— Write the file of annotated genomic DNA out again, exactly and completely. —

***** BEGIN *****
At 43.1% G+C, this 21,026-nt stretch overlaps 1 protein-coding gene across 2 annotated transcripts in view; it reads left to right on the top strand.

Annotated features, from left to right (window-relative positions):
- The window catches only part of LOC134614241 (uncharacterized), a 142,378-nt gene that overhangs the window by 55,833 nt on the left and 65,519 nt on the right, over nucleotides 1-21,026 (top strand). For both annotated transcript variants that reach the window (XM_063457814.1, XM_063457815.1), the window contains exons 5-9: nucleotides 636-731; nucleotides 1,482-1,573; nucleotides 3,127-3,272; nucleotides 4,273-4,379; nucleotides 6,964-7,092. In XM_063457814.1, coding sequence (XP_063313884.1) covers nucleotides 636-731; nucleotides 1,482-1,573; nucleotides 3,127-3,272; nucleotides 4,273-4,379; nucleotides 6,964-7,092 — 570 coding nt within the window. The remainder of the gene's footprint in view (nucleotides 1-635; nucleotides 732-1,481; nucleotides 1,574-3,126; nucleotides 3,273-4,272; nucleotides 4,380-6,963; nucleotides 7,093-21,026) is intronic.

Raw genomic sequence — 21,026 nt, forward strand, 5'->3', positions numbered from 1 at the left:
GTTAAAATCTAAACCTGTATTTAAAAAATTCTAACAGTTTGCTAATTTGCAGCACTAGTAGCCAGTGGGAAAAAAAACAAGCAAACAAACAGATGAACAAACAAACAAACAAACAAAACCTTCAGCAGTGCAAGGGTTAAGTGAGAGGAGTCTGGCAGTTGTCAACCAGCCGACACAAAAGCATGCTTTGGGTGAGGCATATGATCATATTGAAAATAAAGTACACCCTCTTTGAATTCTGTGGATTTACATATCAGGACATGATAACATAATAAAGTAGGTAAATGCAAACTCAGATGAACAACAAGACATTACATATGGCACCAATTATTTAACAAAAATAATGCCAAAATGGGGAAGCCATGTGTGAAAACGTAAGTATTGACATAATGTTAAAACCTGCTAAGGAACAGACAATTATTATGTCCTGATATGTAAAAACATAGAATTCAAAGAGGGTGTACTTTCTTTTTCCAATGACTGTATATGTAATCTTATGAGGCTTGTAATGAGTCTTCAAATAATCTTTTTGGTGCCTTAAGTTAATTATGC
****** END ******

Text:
At 43.1% G+C, this 21,026-nt stretch overlaps 1 protein-coding gene across 2 annotated transcripts in view; it reads left to right on the top strand.

Annotated features, from left to right (window-relative positions):
- The window catches only part of LOC134614241 (uncharacterized), a 142,378-nt gene that overhangs the window by 55,833 nt on the left and 65,519 nt on the right, over nucleotides 1-21,026 (top strand). For both annotated transcript variants that reach the window (XM_063457814.1, XM_063457815.1), the window contains exons 5-9: nucleotides 636-731; nucleotides 1,482-1,573; nucleotides 3,127-3,272; nucleotides 4,273-4,379; nucleotides 6,964-7,092. In XM_063457814.1, coding sequence (XP_063313884.1) covers nucleotides 636-731; nucleotides 1,482-1,573; nucleotides 3,127-3,272; nucleotides 4,273-4,379; nucleotides 6,964-7,092 — 570 coding nt within the window. The remainder of the gene's footprint in view (nucleotides 1-635; nucleotides 732-1,481; nucleotides 1,574-3,126; nucleotides 3,273-4,272; nucleotides 4,380-6,963; nucleotides 7,093-21,026) is intronic.

Raw genomic sequence — 21,026 nt, forward strand, 5'->3', positions numbered from 1 at the left:
GTTAAAATCTAAACCTGTATTTAAAAAATTCTAACAGTTTGCTAATTTGCAGCACTAGTAGCCAGTGGGAAAAAAAACAAGCAAACAAACAGATGAACAAACAAACAAACAAACAAAACCTTCAGCAGTGCAAGGGTTAAGTGAGAGGAGTCTGGCAGTTGTCAACCAGCCGACACAAAAGCATGCTTTGGGTGAGGCATATGATCATATTGAAAATAAAGTACACCCTCTTTGAATTCTGTGGATTTACATATCAGGACATGATAACATAATAAAGTAGGTAAATGCAAACTCAGATGAACAACAAGACATTACATATGGCACCAATTATTTAACAAAAATAATGCCAAAATGGGGAAGCCATGTGTGAAAACGTAAGTATTGACATAATGTTAAAACCTGCTAAGGAACAGACAATTATTATGTCCTGATATGTAAAAACATAGAATTCAAAGAGGGTGTACTTTCTTTTTCCAATGACTGTATATGTAATCTTATGAGGCTTGTAATGAGTCTTCAAATAATCTTTTTGGTGCCTTAAGTTAATTATGC